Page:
Dear Fellow Residents of Berkeley Heights:

At various Council meetings over the past year, we have been providing reports concerning the status of Affordable Housing litigation facing Berkeley Heights and virtually every other municipality throughout the State.

By way of background, more than 40 years ago the N.J. Supreme Court determined that the right to affordable housing is mandated by the State Constitution and that each and every municipality is obligated to provide its share of housing units to meet the need in their respective regions. In the intervening 40 years, a great deal of litigation ensued with multiple trips to the Supreme and lower State Courts to establish a framework and methodology for each Town to determine and satisfy its affordable housing obligation. The Fair Housing Act (“FHA”) was enacted by the N.J. State Legislature and an agency called the Council on Affordable Housing (“COAH”) was formed to adopt regulations governing the process. In March of 2015, all of this changed.

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COAH had enacted two rounds of regulations prior to 1994, and many towns, including Berkeley Heights had adopted Housing Plans in compliance with those regulations. Compliance under the first two rounds of regulations included the ability to enter into agreements in which a municipality could purchase credits by sending a certain sum of money to a receiving municipality as well as the construction of units within each municipality. However, the third round of regulations, which were supposed to be promulgated in 1999, did not get adopted until 2004, at which point they were challenged by various builders’ and public interest groups and were subsequently invalidated by the Courts. After additional attempts to adopt the third round rules, further court challenges and additional decisions invalidating the rules, COAH finally “gave up” in 2014 when it failed to adopt a final proposed set of third round regulations.

In March 2015, in the absence of COAH or other legislative action, the Supreme Court decided that the State Courts would take over for COAH and implement the affordable housing program on a town by town basis. The Supreme Court required each town that was previously before COAH, like Berkeley Heights, to file a Declaratory Judgment action to get a new Affordable Housing Plan approved.

The failure to develop a reasonable Affordable Housing Plan in compliance with the law has severe consequences including the ability of developers to bring Builder’s Remedy lawsuits to force municipalities to comply. Such lawsuits often result in Courts granting high density developments in exchange for those developers agreeing to construct the municipalities’ affordable housing units as part of their projects. We believe that Berkeley Heights is well situated having complied with its affordable housing obligations at every step in this process.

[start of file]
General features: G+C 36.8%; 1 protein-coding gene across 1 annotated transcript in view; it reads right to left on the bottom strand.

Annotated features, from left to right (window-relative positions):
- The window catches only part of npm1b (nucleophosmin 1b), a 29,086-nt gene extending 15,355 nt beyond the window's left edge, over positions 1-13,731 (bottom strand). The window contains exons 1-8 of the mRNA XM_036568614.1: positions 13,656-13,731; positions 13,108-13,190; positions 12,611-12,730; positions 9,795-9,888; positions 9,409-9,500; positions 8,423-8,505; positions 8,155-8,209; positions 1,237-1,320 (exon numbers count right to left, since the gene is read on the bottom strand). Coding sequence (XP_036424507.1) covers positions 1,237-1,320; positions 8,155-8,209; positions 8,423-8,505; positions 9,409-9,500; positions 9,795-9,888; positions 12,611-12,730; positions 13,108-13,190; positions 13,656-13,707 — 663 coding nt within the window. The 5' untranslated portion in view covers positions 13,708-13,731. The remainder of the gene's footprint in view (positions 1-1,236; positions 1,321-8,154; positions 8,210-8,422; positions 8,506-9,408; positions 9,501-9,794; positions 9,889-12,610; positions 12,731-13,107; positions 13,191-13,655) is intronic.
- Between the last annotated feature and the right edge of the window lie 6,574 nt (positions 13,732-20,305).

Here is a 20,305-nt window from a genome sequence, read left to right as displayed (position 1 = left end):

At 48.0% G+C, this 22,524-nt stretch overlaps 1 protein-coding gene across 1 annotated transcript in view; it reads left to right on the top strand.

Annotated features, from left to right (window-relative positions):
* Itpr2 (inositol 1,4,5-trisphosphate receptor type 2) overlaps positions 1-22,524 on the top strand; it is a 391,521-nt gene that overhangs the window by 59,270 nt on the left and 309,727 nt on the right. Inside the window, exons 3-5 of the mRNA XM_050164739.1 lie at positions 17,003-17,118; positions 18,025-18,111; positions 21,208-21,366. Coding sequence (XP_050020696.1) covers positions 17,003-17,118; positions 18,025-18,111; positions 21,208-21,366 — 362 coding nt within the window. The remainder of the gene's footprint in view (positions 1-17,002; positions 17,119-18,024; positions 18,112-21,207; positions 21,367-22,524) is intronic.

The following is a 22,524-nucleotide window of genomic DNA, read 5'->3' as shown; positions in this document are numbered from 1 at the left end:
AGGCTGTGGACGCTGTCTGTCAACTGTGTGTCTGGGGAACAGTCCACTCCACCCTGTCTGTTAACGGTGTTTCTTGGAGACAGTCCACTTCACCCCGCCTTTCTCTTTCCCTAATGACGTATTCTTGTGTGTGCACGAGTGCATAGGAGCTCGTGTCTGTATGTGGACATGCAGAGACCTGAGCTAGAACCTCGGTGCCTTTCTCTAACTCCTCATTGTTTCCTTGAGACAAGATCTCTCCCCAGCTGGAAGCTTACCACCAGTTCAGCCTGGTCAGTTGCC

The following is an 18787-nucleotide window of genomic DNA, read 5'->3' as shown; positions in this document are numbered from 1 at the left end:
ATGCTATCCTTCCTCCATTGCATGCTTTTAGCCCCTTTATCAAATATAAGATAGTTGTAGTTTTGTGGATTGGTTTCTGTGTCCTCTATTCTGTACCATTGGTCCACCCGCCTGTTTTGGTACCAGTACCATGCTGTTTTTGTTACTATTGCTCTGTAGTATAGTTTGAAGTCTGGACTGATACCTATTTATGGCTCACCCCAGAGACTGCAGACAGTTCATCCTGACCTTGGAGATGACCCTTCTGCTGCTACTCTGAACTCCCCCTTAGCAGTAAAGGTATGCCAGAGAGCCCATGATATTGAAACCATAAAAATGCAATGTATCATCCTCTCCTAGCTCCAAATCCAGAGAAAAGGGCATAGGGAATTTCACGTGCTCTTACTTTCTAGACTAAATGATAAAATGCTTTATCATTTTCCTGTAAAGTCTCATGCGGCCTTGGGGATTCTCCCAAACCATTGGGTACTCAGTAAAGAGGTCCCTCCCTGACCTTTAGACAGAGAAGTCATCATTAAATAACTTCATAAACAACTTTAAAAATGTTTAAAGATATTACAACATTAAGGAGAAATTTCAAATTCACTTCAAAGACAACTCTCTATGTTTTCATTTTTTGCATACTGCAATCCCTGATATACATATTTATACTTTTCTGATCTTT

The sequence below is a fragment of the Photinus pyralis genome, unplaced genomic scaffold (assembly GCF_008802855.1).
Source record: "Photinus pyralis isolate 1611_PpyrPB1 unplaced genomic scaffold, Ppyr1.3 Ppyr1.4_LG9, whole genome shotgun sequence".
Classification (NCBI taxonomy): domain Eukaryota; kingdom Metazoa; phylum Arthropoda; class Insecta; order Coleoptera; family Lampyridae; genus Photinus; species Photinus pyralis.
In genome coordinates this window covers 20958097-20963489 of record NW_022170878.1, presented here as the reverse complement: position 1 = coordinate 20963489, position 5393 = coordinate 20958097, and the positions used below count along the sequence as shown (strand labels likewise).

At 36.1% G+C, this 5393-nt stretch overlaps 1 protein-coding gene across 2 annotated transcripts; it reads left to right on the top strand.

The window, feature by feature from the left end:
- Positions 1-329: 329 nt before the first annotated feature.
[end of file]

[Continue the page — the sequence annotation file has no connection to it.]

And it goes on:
Pursuant to the March 2015 Supreme Court decision, we have applied for and been granted temporary “immunity” from lawsuits as we continue to develop our Housing Plan. However, what happens going forward is unclear. Courts throughout the State are being asked to make decisions as to the number of affordable units that are required in each municipality. A housing advocate public interest group has retained an expert that has come up with astronomically high affordable housing numbers for each municipality including 858 units in Berkeley Heights alone. The Township’s expert (Econsult) has determined that in their opinion, our obligation would be 218 units. We have retained the top legal, planning and consulting experts on affordable housing matters to assist us in applying the law and coming up with a reasonable Affordable Housing Plan that meets our obligations and comports with law that is going to be developed by Courts across the State. In the meantime, we are currently in Court ordered mediation with developers proposing housing projects including those having interests in Property located on 100 Locust Avenue, the site of the former “Kings” supermarket and the owner of the former movie theatre. Additionally, the Hamilton Avenue property, the Hotel site (near Delicious Heights restaurant), and Connell have also been identified as inclusionary residential development projects which are being discussed outside of the mediation process.

For those interested in learning more, we have attached a summary prepared by our attorneys which goes into greater detail concerning the history of the affordable housing litigation and Berkeley Heights’ Affordable Housing Plans. Thank you for taking the time to read this letter and summary, and we look forward to seeing you at future Council meetings and at events throughout Town. We remain excited about the future of Berkeley Heights and look forward to continued reasonable growth and prosperity for our Township.

Click here to learn about Berkeley Heights Townhip's Current Affordable Housing Status: The History of Affordable Housing Law in NJ.